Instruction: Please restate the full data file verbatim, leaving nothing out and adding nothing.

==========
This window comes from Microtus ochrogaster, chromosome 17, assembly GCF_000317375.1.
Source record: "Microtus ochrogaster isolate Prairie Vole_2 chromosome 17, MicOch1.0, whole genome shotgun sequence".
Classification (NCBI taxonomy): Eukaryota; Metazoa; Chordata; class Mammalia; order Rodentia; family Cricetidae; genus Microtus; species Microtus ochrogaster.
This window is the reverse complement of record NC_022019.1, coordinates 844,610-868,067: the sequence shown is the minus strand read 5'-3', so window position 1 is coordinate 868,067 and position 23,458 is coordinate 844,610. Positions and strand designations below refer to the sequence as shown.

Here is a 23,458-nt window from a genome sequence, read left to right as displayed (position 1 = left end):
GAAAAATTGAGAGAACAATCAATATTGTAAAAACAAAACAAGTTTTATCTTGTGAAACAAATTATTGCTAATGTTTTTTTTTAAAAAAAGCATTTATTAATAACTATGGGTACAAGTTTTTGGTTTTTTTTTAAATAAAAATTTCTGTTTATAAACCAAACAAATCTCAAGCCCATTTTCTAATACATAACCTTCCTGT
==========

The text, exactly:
This window comes from Microtus ochrogaster, chromosome 17, assembly GCF_000317375.1.
Source record: "Microtus ochrogaster isolate Prairie Vole_2 chromosome 17, MicOch1.0, whole genome shotgun sequence".
Classification (NCBI taxonomy): Eukaryota; Metazoa; Chordata; class Mammalia; order Rodentia; family Cricetidae; genus Microtus; species Microtus ochrogaster.
This window is the reverse complement of record NC_022019.1, coordinates 844,610-868,067: the sequence shown is the minus strand read 5'-3', so window position 1 is coordinate 868,067 and position 23,458 is coordinate 844,610. Positions and strand designations below refer to the sequence as shown.

Here is a 23,458-nt window from a genome sequence, read left to right as displayed (position 1 = left end):
GAAAAATTGAGAGAACAATCAATATTGTAAAAACAAAACAAGTTTTATCTTGTGAAACAAATTATTGCTAATGTTTTTTTTTAAAAAAAGCATTTATTAATAACTATGGGTACAAGTTTTTGGTTTTTTTTTAAATAAAAATTTCTGTTTATAAACCAAACAAATCTCAAGCCCATTTTCTAATACATAACCTTCCTGT